Leaving iOS

After 6 wonderful years, I’ve left iOS for Android.  Thanks Apple, it’s been fun, I have no complaints.   Well, except that you’ve turned the population of people I interact with into robots who stare at their devices for most of the day, but ultimately it’s hard to hold you accountable for that.

My partner @antrod predicted I would flip back within a couple weeks, but it’s not happening.  I inadvertently burned the boats when my wife’s phone got stolen this week, and I gave her my iPhone 5.  No easy way back.

Scuttling the fleet

I picked up one of Google’s very cheap, very good Nexus 4 phones ($250 with no contract) and off to the races.

Why switch?

Fingerprints be damned, I think the pace of hardware evolution of the iPhone is slow at this point.  I think Android is gaining steam and will inevitably surpass iPhone’s experience for most users, and it seemed like a good time to hop on the train.  Plus, for geeks there’s perverse pleasure in the pain of switching platforms and learning a whole new system.

Good things so far

The hardware, despite being a generation old, feels better.  Bigger screen, faster process, more responsive.  It’s easy to underestimate how happy faster responsiveness will make you on a touch screen, because you get used to the lag of a slower device, but it’s great.  And this is a piece of discount dated hardware.

The deep integration of Google products.  Platform congruency with Apple was not that useful:  iTunes sucks, Apple calendar is pretty bad, apple contacts are bad, iCloud is pretty bad.  I remember thinking that it was a good idea to be all Apple with my laptop and phone but can’t for the life of me remember why.  Google, however, pervades: gmail, maps, contacts, calendar, etc.  These all work better on Android.  Switching contacts is particularly a revelation, whereas before I was stuck with my Mac contacts, Google contacts, and some work exchange contacts.  Yes you can sync but it’s not reliable, or wasn’t for me.  Now I standardized on Google contacts, could easily merge and de-dupe, easily edit in a modern browser experience… and it seamlessly updates on my phone in seconds.  Killer.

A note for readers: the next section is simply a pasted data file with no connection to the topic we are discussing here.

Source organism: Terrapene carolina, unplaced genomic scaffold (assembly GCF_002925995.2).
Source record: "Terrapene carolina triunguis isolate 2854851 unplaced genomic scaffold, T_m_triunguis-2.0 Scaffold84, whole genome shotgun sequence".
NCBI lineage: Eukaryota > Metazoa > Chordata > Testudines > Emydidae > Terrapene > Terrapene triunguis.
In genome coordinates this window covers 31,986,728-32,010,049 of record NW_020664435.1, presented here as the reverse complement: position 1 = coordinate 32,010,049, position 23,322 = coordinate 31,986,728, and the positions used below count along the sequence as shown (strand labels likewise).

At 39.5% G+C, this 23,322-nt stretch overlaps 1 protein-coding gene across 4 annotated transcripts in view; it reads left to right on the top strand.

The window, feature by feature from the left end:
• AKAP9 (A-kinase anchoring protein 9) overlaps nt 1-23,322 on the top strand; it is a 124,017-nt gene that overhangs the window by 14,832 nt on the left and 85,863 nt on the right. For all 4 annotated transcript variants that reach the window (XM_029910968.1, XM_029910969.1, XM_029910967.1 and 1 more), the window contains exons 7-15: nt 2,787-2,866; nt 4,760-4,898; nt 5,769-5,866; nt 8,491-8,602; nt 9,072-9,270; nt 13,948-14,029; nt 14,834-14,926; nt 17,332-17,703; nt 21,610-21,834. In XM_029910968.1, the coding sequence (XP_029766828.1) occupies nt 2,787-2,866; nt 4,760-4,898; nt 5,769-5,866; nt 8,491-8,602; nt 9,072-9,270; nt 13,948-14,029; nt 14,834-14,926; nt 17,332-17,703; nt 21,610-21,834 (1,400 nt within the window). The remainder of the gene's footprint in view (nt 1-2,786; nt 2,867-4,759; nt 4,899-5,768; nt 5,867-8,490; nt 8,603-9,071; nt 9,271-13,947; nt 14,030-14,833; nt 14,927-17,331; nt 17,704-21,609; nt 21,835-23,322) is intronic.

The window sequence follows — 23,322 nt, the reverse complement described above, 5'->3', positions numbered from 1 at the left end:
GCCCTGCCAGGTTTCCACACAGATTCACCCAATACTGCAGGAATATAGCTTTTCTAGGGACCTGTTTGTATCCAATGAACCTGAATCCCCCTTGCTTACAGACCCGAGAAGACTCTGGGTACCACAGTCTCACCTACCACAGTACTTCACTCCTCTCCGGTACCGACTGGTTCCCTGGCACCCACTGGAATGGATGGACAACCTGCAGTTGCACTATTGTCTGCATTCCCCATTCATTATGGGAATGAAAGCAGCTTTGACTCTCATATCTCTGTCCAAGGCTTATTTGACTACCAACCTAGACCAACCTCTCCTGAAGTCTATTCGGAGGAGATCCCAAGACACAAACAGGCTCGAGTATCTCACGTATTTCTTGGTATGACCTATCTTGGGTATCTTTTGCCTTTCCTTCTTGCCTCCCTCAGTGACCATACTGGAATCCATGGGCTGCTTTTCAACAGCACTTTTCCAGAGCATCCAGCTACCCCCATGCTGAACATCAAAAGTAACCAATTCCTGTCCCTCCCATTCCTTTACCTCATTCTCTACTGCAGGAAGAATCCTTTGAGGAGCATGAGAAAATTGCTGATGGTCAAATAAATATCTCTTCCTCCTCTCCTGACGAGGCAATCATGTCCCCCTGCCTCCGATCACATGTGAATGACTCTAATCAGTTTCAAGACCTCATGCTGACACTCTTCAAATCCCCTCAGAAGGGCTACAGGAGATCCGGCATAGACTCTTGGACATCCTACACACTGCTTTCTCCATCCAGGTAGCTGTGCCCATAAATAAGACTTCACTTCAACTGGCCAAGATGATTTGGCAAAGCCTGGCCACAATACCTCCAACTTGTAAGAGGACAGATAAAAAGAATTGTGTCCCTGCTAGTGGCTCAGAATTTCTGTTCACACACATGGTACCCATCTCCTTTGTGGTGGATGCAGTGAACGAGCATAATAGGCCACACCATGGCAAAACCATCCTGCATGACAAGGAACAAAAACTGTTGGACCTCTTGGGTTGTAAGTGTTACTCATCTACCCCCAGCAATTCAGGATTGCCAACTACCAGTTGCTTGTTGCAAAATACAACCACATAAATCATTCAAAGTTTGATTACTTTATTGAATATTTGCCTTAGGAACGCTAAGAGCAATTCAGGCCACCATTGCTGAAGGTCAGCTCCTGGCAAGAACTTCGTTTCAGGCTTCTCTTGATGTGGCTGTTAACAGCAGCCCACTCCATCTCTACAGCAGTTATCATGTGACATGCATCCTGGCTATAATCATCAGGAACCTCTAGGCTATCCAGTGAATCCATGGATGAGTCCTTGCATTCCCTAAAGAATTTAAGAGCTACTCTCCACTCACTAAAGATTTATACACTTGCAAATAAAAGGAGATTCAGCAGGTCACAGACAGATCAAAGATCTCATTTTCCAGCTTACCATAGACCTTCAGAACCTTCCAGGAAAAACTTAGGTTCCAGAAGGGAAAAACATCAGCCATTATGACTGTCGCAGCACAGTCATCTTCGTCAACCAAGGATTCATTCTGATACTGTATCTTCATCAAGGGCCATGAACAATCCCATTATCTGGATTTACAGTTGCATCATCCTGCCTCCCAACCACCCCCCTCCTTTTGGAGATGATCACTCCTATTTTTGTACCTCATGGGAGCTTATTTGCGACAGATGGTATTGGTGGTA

Th notification center, which is pretty useless on iOS, is awesome.  Swipe that thing down and you find out a bunch of relevant info on what’s new since you last looked at your phone, and you can clear through it pretty easily


Not Great Yet

Some of these may get ironed out as I learn the system.

  • Lack of notifications popping on lock screen, I was used to this from iOS
  • Slower charging: lightning connector switch sucked, but after I spent $150 on cables, it was nice because that cable charges twice as fast as the micro USB
  • Less battery: seems to be a little weaker, though frankly have become accustomed to plugging in all the time
  • Apps: many of the big ones are almost at parity quality with iOS, very few outside Google seem better, many are worse.  But I haven’t found a critical app for me to be absent, and the overall experience feels fine.
  • Notification of a new SMS or new voicemail is extremely discreet from the homepage, so I often miss it
  • The inline controls on headsets: volume up/down, double tap to skip a track, don’t seem to work on Android

Overall:  Great for me.  Super happy so far.  Not sure I’d recommend it to my wife, as I’m probably tolerating some jankier apps without complaint in service of some enjoyable geekery and novelty that she wouldn’t value at all.




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Written by Josh Hannah
Josh Hannah joined Matrix Partners after a career as a serial entrepreneur (Betfair, eHow, wikiHow.) Read more about Josh.

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